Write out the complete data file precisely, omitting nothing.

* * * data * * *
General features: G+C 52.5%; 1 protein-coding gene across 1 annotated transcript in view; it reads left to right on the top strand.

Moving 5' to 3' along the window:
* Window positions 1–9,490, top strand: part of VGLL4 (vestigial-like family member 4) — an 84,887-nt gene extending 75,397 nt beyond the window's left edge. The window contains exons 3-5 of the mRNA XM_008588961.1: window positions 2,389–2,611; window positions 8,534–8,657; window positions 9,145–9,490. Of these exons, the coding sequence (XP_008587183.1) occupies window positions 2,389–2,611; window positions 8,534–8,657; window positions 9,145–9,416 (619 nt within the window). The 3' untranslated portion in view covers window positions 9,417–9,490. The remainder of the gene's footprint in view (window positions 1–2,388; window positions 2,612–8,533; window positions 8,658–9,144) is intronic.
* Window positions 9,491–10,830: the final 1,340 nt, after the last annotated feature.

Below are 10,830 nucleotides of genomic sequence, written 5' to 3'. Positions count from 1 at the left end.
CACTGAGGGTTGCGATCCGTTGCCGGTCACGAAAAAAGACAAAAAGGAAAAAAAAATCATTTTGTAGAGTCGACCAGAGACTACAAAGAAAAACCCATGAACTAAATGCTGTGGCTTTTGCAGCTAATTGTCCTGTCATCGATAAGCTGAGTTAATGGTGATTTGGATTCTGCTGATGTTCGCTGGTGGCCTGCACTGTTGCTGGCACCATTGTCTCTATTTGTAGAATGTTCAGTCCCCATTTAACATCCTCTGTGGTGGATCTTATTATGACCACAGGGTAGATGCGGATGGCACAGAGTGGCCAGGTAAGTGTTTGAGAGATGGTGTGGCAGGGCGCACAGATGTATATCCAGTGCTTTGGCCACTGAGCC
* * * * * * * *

General features: G+C 52.5%; 1 protein-coding gene across 1 annotated transcript in view; it reads left to right on the top strand.

Moving 5' to 3' along the window:
* Window positions 1–9,490, top strand: part of VGLL4 (vestigial-like family member 4) — an 84,887-nt gene extending 75,397 nt beyond the window's left edge. The window contains exons 3-5 of the mRNA XM_008588961.1: window positions 2,389–2,611; window positions 8,534–8,657; window positions 9,145–9,490. Of these exons, the coding sequence (XP_008587183.1) occupies window positions 2,389–2,611; window positions 8,534–8,657; window positions 9,145–9,416 (619 nt within the window). The 3' untranslated portion in view covers window positions 9,417–9,490. The remainder of the gene's footprint in view (window positions 1–2,388; window positions 2,612–8,533; window positions 8,658–9,144) is intronic.
* Window positions 9,491–10,830: the final 1,340 nt, after the last annotated feature.

Below are 10,830 nucleotides of genomic sequence, written 5' to 3'. Positions count from 1 at the left end.
CACTGAGGGTTGCGATCCGTTGCCGGTCACGAAAAAAGACAAAAAGGAAAAAAAAATCATTTTGTAGAGTCGACCAGAGACTACAAAGAAAAACCCATGAACTAAATGCTGTGGCTTTTGCAGCTAATTGTCCTGTCATCGATAAGCTGAGTTAATGGTGATTTGGATTCTGCTGATGTTCGCTGGTGGCCTGCACTGTTGCTGGCACCATTGTCTCTATTTGTAGAATGTTCAGTCCCCATTTAACATCCTCTGTGGTGGATCTTATTATGACCACAGGGTAGATGCGGATGGCACAGAGTGGCCAGGTAAGTGTTTGAGAGATGGTGTGGCAGGGCGCACAGATGTATATCCAGTGCTTTGGCCACTGAGCC